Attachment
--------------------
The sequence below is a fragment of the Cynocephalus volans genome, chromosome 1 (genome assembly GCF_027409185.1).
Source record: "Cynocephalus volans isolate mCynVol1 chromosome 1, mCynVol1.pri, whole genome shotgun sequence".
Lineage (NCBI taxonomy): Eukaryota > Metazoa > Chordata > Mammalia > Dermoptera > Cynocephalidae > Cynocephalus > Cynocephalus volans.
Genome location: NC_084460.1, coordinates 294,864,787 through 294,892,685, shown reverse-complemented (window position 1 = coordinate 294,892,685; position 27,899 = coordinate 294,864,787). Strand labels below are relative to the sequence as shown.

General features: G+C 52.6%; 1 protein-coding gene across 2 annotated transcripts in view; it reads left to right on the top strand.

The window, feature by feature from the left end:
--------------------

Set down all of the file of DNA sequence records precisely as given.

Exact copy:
The sequence below is a fragment of the Cynocephalus volans genome, chromosome 1 (genome assembly GCF_027409185.1).
Source record: "Cynocephalus volans isolate mCynVol1 chromosome 1, mCynVol1.pri, whole genome shotgun sequence".
Lineage (NCBI taxonomy): Eukaryota > Metazoa > Chordata > Mammalia > Dermoptera > Cynocephalidae > Cynocephalus > Cynocephalus volans.
Genome location: NC_084460.1, coordinates 294,864,787 through 294,892,685, shown reverse-complemented (window position 1 = coordinate 294,892,685; position 27,899 = coordinate 294,864,787). Strand labels below are relative to the sequence as shown.

General features: G+C 52.6%; 1 protein-coding gene across 2 annotated transcripts in view; it reads left to right on the top strand.

The window, feature by feature from the left end: